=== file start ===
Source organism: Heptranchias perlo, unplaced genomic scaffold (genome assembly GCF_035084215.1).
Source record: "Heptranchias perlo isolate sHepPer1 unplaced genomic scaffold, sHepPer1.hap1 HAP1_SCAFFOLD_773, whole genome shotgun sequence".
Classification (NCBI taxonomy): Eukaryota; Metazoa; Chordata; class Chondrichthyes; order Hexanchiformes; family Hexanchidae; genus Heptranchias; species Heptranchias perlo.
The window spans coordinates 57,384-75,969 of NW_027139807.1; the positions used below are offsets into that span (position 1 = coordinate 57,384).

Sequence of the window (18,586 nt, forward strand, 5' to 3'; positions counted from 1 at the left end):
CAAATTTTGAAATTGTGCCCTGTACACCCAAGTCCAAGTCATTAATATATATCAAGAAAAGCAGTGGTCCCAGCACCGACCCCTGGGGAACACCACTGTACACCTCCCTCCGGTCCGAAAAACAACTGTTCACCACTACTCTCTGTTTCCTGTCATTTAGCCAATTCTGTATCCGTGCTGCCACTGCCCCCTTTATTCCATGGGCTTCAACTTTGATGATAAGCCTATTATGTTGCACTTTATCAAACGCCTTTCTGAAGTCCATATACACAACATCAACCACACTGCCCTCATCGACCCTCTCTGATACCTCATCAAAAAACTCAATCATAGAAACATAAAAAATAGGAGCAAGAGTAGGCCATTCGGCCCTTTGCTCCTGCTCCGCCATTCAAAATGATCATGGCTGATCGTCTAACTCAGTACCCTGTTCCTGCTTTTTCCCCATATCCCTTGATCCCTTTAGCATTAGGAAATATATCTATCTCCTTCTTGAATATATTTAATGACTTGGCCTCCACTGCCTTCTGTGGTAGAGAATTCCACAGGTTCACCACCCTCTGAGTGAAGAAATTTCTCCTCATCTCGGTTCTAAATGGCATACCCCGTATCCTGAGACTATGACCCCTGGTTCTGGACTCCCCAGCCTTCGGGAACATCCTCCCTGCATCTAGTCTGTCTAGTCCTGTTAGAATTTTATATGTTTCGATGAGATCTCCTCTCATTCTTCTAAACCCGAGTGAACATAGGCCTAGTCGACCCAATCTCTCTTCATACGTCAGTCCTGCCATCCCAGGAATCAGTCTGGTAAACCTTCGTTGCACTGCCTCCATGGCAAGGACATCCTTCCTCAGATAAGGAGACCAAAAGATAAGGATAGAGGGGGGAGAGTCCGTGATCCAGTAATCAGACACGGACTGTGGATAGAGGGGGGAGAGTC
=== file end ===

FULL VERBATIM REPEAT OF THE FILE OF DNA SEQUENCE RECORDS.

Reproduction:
Source organism: Heptranchias perlo, unplaced genomic scaffold (genome assembly GCF_035084215.1).
Source record: "Heptranchias perlo isolate sHepPer1 unplaced genomic scaffold, sHepPer1.hap1 HAP1_SCAFFOLD_773, whole genome shotgun sequence".
Classification (NCBI taxonomy): Eukaryota; Metazoa; Chordata; class Chondrichthyes; order Hexanchiformes; family Hexanchidae; genus Heptranchias; species Heptranchias perlo.
The window spans coordinates 57,384-75,969 of NW_027139807.1; the positions used below are offsets into that span (position 1 = coordinate 57,384).

Sequence of the window (18,586 nt, forward strand, 5' to 3'; positions counted from 1 at the left end):
CAAATTTTGAAATTGTGCCCTGTACACCCAAGTCCAAGTCATTAATATATATCAAGAAAAGCAGTGGTCCCAGCACCGACCCCTGGGGAACACCACTGTACACCTCCCTCCGGTCCGAAAAACAACTGTTCACCACTACTCTCTGTTTCCTGTCATTTAGCCAATTCTGTATCCGTGCTGCCACTGCCCCCTTTATTCCATGGGCTTCAACTTTGATGATAAGCCTATTATGTTGCACTTTATCAAACGCCTTTCTGAAGTCCATATACACAACATCAACCACACTGCCCTCATCGACCCTCTCTGATACCTCATCAAAAAACTCAATCATAGAAACATAAAAAATAGGAGCAAGAGTAGGCCATTCGGCCCTTTGCTCCTGCTCCGCCATTCAAAATGATCATGGCTGATCGTCTAACTCAGTACCCTGTTCCTGCTTTTTCCCCATATCCCTTGATCCCTTTAGCATTAGGAAATATATCTATCTCCTTCTTGAATATATTTAATGACTTGGCCTCCACTGCCTTCTGTGGTAGAGAATTCCACAGGTTCACCACCCTCTGAGTGAAGAAATTTCTCCTCATCTCGGTTCTAAATGGCATACCCCGTATCCTGAGACTATGACCCCTGGTTCTGGACTCCCCAGCCTTCGGGAACATCCTCCCTGCATCTAGTCTGTCTAGTCCTGTTAGAATTTTATATGTTTCGATGAGATCTCCTCTCATTCTTCTAAACCCGAGTGAACATAGGCCTAGTCGACCCAATCTCTCTTCATACGTCAGTCCTGCCATCCCAGGAATCAGTCTGGTAAACCTTCGTTGCACTGCCTCCATGGCAAGGACATCCTTCCTCAGATAAGGAGACCAAAAGATAAGGATAGAGGGGGGAGAGTCCGTGATCCAGTAATCAGACACGGACTGTGGATAGAGGGGGGAGAGTC